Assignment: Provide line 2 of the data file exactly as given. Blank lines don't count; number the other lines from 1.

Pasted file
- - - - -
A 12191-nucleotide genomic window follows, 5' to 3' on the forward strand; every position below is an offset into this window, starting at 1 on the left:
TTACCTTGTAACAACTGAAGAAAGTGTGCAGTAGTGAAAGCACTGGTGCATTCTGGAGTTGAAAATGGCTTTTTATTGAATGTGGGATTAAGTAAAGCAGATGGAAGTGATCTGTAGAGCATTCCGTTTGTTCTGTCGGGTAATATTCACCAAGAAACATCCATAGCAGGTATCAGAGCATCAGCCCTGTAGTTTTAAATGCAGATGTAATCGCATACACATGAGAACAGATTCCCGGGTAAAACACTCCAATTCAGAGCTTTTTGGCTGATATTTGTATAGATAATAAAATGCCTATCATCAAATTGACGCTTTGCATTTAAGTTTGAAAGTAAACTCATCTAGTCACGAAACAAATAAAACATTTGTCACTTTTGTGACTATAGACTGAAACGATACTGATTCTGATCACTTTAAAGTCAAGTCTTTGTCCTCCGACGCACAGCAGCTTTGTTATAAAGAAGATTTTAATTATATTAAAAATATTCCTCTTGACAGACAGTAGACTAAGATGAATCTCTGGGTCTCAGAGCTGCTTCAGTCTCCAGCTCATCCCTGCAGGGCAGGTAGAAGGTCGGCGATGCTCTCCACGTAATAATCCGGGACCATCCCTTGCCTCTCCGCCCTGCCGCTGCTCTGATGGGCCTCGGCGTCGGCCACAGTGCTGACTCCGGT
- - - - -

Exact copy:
TTACCTTGTAACAACTGAAGAAAGTGTGCAGTAGTGAAAGCACTGGTGCATTCTGGAGTTGAAAATGGCTTTTTATTGAATGTGGGATTAAGTAAAGCAGATGGAAGTGATCTGTAGAGCATTCCGTTTGTTCTGTCGGGTAATATTCACCAAGAAACATCCATAGCAGGTATCAGAGCATCAGCCCTGTAGTTTTAAATGCAGATGTAATCGCATACACATGAGAACAGATTCCCGGGTAAAACACTCCAATTCAGAGCTTTTTGGCTGATATTTGTATAGATAATAAAATGCCTATCATCAAATTGACGCTTTGCATTTAAGTTTGAAAGTAAACTCATCTAGTCACGAAACAAATAAAACATTTGTCACTTTTGTGACTATAGACTGAAACGATACTGATTCTGATCACTTTAAAGTCAAGTCTTTGTCCTCCGACGCACAGCAGCTTTGTTATAAAGAAGATTTTAATTATATTAAAAATATTCCTCTTGACAGACAGTAGACTAAGATGAATCTCTGGGTCTCAGAGCTGCTTCAGTCTCCAGCTCATCCCTGCAGGGCAGGTAGAAGGTCGGCGATGCTCTCCACGTAATAATCCGGGACCATCCCTTGCCTCTCCGCCCTGCCGCTGCTCTGATGGGCCTCGGCGTCGGCCACAGTGCTGACTCCGGT